The Great Sir Frank Worrell Remembered + video by Brian Lara

THE GREAT SIR FRANK WORRELL REMEMBERED

By Dmitri Allicock

On this day in history, July 22, 1950, Sir Frank Worrell completed 261 v England at Trent Bridge.

Sir Frank Worrell

Sir Frank Worrell

Sir Frank Mortimer Maglinne Worrell (1 August 1924, Bank Hall, St Michael, Barbados – 13 March 1967, Kingston, Jamaica), sometimes referred to by his nickname of Tae, was a West Indies cricketer and Jamaican senator.

A stylish right-handed batsman and useful left-arm seam bowler, he became famous in the 1950s as the first black captain of the West Indies cricket team. He was the first of the two batsmen to have been involved in two 500-run partnerships in first-class cricket.

By 1947 his mother had moved to New York and his father was away at sea most of the time so Worrell moved to Jamaica.  

As a player for West Indies, Worrell made his debut in 1947–48 versus the England team of Gubby Allen. Following this series he took up residence in Lancashire, England to play for Radcliffe in the Central Lancashire League and to read economics at Manchester University. He made his highest Test score of 261 against England at Trent Bridge in 1950, and was a Wisden Cricketer of the Year for 1951.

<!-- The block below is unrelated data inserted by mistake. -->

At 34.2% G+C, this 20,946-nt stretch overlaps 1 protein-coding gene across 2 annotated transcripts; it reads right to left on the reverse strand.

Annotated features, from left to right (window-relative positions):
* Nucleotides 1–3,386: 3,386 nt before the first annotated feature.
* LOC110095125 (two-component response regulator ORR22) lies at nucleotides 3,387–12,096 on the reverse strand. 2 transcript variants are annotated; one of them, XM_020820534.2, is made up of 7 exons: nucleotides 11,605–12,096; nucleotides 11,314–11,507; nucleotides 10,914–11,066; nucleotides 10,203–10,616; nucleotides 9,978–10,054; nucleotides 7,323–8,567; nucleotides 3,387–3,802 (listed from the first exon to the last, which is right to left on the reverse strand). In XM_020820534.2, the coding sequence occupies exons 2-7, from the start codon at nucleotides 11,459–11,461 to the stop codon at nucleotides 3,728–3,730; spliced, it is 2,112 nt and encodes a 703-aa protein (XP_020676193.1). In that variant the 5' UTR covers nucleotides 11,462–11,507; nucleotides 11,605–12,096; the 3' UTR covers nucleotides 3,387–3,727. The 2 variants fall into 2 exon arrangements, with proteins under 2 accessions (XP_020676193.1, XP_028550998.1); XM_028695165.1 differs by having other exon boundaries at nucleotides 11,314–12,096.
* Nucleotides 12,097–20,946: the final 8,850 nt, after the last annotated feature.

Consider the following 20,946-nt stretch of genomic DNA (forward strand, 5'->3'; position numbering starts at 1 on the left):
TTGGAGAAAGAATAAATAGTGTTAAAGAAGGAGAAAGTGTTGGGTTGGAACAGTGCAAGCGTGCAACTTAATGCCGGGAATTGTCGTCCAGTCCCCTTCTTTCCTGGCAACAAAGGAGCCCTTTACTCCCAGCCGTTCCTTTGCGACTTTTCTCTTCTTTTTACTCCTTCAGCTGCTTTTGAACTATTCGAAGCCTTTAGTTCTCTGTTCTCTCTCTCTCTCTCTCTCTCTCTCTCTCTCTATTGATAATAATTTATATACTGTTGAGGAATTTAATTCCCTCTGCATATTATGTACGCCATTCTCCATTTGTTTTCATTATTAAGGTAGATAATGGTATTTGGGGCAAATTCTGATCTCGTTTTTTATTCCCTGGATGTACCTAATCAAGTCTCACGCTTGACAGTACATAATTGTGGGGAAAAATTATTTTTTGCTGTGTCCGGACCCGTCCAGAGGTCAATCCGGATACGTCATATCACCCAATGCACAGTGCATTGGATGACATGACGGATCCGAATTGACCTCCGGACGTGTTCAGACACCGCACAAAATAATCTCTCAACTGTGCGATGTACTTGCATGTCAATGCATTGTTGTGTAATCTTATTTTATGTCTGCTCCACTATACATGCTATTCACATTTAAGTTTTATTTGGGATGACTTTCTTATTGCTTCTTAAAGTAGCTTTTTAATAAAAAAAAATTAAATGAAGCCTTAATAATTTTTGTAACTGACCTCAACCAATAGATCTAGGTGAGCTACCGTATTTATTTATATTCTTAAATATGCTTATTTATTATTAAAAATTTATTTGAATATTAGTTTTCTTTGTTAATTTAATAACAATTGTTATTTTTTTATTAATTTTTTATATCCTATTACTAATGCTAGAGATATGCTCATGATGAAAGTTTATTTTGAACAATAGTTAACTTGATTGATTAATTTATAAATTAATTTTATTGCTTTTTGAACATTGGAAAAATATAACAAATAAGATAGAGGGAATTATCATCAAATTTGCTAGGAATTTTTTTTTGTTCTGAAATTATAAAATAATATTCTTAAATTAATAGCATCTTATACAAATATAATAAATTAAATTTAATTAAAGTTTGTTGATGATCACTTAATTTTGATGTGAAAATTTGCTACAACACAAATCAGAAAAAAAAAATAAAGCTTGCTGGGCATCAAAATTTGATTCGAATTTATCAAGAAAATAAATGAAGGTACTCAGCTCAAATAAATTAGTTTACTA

[Read more: SIR FRANK WORRELL REMEMBERED ]

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Brian Lara on the legacy of Sir Frank Worrell

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